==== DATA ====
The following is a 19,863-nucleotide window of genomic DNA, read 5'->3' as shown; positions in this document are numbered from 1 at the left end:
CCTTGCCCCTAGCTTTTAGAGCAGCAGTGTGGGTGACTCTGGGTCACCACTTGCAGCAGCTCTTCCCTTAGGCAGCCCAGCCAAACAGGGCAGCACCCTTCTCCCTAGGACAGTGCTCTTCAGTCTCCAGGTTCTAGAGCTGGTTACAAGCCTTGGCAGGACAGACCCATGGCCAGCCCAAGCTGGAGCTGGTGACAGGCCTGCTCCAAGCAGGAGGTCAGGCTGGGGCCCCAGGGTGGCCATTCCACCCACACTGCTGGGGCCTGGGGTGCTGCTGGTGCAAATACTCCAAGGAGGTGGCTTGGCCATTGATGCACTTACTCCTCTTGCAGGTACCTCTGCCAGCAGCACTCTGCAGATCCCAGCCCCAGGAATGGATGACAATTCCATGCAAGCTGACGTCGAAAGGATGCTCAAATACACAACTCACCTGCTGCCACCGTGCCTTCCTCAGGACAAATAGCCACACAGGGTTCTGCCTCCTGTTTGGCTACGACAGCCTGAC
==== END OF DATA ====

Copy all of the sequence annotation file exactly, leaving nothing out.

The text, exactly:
The following is a 19,863-nucleotide window of genomic DNA, read 5'->3' as shown; positions in this document are numbered from 1 at the left end:
CCTTGCCCCTAGCTTTTAGAGCAGCAGTGTGGGTGACTCTGGGTCACCACTTGCAGCAGCTCTTCCCTTAGGCAGCCCAGCCAAACAGGGCAGCACCCTTCTCCCTAGGACAGTGCTCTTCAGTCTCCAGGTTCTAGAGCTGGTTACAAGCCTTGGCAGGACAGACCCATGGCCAGCCCAAGCTGGAGCTGGTGACAGGCCTGCTCCAAGCAGGAGGTCAGGCTGGGGCCCCAGGGTGGCCATTCCACCCACACTGCTGGGGCCTGGGGTGCTGCTGGTGCAAATACTCCAAGGAGGTGGCTTGGCCATTGATGCACTTACTCCTCTTGCAGGTACCTCTGCCAGCAGCACTCTGCAGATCCCAGCCCCAGGAATGGATGACAATTCCATGCAAGCTGACGTCGAAAGGATGCTCAAATACACAACTCACCTGCTGCCACCGTGCCTTCCTCAGGACAAATAGCCACACAGGGTTCTGCCTCCTGTTTGGCTACGACAGCCTGAC